I considered these when I was doing my outdoor area. Then I considered the cost in electricity, as opposed to bottled gas, and the amount of time I'd be using them. Worked out that my portable gas patio heaters came out cheaper (initial purchase cost and then ongoing running costs). Would have been nice to go down this route, but since my area is quite large, I'd be adjusting the heaters constantly to direct them correctly.

Then again, it doesn't really get cold here in Aus, so what the fudge do I know? ?

It all depends on how often you run the heater. I'm running mine 1 or 2 hours a day, so the annoyance of changing the gas bottle or canister figured in. I'm also on the low end of Watts/BTU, so $0.20 an hour at night or in the evening or on weekends and $0.40 an hour during the day on weekdays isn't terrible in my case vs the additional headaches of getting piped natural gas, something I'd maybe start to consider if I were going to have 10x the heat output or more.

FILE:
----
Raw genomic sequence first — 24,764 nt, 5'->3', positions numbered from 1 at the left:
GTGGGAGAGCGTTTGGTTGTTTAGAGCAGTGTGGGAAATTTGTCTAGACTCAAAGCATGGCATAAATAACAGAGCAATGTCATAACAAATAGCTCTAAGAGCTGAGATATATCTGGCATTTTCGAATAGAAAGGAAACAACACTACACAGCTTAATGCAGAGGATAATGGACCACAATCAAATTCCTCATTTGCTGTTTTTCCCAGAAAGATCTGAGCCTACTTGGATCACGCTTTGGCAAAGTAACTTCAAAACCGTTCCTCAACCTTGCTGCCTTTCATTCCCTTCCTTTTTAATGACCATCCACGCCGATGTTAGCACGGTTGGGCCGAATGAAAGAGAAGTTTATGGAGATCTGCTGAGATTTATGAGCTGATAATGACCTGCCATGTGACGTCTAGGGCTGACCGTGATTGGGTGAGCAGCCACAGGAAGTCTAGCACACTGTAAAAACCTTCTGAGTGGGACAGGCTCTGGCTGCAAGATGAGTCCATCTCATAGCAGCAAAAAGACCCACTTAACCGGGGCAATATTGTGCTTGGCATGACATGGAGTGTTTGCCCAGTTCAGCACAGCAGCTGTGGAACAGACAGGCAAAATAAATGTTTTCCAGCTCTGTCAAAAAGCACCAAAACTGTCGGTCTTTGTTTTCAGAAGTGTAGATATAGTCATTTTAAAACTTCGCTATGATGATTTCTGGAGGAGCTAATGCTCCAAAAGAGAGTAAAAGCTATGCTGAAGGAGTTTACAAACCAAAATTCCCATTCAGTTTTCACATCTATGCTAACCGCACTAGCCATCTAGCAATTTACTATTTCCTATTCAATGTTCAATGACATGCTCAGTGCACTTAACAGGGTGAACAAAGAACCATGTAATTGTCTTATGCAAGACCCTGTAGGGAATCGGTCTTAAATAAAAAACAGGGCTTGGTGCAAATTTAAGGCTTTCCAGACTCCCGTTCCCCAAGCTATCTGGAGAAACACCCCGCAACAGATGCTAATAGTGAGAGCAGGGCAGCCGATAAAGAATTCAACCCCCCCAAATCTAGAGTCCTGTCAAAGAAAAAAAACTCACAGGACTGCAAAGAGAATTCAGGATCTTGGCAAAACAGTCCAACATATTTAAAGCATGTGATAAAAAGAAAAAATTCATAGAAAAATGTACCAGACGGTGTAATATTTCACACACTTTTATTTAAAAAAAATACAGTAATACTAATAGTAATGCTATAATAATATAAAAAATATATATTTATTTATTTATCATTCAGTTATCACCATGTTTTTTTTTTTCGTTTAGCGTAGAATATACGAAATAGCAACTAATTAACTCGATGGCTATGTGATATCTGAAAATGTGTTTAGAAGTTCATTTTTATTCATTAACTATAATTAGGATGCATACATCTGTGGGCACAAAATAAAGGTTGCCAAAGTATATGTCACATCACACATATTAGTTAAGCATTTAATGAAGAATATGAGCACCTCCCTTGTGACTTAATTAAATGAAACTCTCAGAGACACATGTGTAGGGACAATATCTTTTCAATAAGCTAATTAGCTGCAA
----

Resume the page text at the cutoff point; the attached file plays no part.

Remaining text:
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 @Rhinoww - I’ve used infrared units in my wood shop for years (1500w units), and love them. As long as you can orient (aka aim) them towards a comfortable seating area, you’re toasty golden. The industry “cracked the code” on infrared heaters years ago, so as long as the warranty is reasonable-to-good, you’re set. 

My personal preference is electric infrared because it’s completely silent, and electricity is relatively cheap in the PNW.

Pull the trigger, and post pics of the project when you’re done!

- El Wheeze

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1 minute ago, BTWheezy said:

I’ve used infrared units in my wood shop for years (1500w units), and love them.

Indoors vs outdoors has the benefit that you'll heat the room over time, and at a minimum you'll benefit from the fact that there's no wind to cool things down.

2 minutes ago, BTWheezy said:

My personal preference is electric infrared because it’s completely silent, and electricity is relatively cheap in the PNW.